RBI: Capital inflows not sensitive to interest rate changes
June, 06th 2011
Foreign capital inflows are insensitive to interest rate changes in the country, according to a Reserve Bank of India (RBI) study. It said that a percentage point rise in interest rate results in just about 0.05 percentage points increase in net capital flows to India.
The RBI said domestic industrial and economic activity, stock return, performance of other advanced economies and overseas investors' risk perception is major factors that attract foreign capital. With this observation , RBI has put to rest the fears that a tightening monetary policy may slow down the net capital inflows in the country. Traditionally, FDIs and FIIs are two major components of foreign capital inflow and the study shows these two parameters are completely insensitive to interest rate changes.
These are primarily determined by India's growth prospects and returns on equities. During the 10-year period between 2000 and 2010, FDI and FIIs taken together accounted for two-thirds of India's total net capital inflows while the share became more skewed during 2009-10 at 93%.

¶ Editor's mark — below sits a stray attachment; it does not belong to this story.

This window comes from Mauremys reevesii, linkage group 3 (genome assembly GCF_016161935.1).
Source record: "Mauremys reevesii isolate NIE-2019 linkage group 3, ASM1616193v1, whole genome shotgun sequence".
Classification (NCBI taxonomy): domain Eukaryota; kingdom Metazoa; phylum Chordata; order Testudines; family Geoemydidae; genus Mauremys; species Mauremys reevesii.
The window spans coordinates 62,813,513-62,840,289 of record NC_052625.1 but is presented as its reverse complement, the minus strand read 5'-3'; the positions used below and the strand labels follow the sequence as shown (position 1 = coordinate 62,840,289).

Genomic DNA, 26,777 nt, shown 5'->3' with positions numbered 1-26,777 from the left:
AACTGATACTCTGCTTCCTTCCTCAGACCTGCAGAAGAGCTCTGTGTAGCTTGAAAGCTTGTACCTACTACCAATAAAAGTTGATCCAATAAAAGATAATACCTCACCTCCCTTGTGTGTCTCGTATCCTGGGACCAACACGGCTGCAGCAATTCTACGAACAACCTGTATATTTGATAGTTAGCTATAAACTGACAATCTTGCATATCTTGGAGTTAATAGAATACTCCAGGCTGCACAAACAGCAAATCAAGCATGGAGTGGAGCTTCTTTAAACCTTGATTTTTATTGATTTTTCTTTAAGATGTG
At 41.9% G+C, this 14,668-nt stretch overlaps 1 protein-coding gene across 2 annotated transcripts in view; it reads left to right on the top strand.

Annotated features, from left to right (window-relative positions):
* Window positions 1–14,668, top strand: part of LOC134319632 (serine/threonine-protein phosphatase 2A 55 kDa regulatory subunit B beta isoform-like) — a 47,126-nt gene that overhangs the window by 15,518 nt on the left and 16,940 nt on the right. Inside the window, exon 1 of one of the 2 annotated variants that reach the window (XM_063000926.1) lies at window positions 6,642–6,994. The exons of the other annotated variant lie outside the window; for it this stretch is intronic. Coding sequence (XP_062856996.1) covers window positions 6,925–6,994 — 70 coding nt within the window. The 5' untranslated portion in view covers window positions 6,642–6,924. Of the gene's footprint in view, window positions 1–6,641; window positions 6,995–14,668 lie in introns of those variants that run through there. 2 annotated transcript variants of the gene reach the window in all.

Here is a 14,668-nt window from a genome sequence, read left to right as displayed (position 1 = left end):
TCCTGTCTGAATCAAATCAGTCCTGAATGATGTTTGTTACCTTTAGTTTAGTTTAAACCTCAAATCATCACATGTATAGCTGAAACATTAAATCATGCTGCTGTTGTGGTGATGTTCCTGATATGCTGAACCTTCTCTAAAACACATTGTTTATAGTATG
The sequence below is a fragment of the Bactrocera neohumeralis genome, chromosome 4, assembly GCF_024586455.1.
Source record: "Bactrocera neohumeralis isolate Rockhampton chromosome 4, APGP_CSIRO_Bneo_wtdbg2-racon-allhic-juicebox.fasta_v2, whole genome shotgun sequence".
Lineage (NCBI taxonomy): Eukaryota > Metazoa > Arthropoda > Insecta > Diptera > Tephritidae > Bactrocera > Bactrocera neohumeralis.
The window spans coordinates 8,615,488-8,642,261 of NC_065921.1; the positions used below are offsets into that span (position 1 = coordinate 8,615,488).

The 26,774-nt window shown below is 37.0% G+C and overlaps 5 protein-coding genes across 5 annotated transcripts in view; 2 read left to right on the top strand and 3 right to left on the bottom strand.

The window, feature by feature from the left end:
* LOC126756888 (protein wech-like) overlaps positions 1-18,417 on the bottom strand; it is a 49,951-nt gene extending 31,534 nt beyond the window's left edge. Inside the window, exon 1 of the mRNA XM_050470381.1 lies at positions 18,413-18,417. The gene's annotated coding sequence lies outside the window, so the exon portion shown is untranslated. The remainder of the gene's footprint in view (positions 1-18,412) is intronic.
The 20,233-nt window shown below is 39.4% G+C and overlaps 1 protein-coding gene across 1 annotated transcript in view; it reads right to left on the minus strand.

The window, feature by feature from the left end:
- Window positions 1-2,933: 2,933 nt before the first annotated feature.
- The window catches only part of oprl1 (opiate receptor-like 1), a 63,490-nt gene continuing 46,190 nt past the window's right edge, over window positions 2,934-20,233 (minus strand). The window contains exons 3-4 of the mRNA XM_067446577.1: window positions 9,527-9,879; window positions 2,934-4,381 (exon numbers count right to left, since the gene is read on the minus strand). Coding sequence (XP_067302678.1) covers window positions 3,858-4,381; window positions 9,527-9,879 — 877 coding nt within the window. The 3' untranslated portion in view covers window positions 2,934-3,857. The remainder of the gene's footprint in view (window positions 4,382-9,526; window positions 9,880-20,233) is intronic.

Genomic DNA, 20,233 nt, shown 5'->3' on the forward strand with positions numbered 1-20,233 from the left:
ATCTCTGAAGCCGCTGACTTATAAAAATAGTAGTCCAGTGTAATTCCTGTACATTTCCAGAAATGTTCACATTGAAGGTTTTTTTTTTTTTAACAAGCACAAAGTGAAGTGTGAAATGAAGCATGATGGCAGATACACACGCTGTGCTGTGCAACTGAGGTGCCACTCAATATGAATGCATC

The RBI said FDI inflows, which are essentially longterm in nature, grows as international investors become more confident about the growth prospect of the local economy.
Overseas institutional investors pumped in money in the local stock market attracted by the phenomenal rise in BSE Sensex. A 1% jump in Sensex led to 1.3 percentage point rise in cumulative FII inflows to the country's stock market, the study said. The two debt components of foreign capital - external commercial borrowings and NRI deposits - are, however, more sensitive to interest rate changes.
But while their weightage in the total net capital is significantly low, the exchange rate fluctuations also play a part in the flow of ECBs and NRI deposits. The study by research officer Radheshyam Verma and assistant adviser Anand Prakash, showed that one percentage point change in interest rate brings about 0.85% change in ECBs.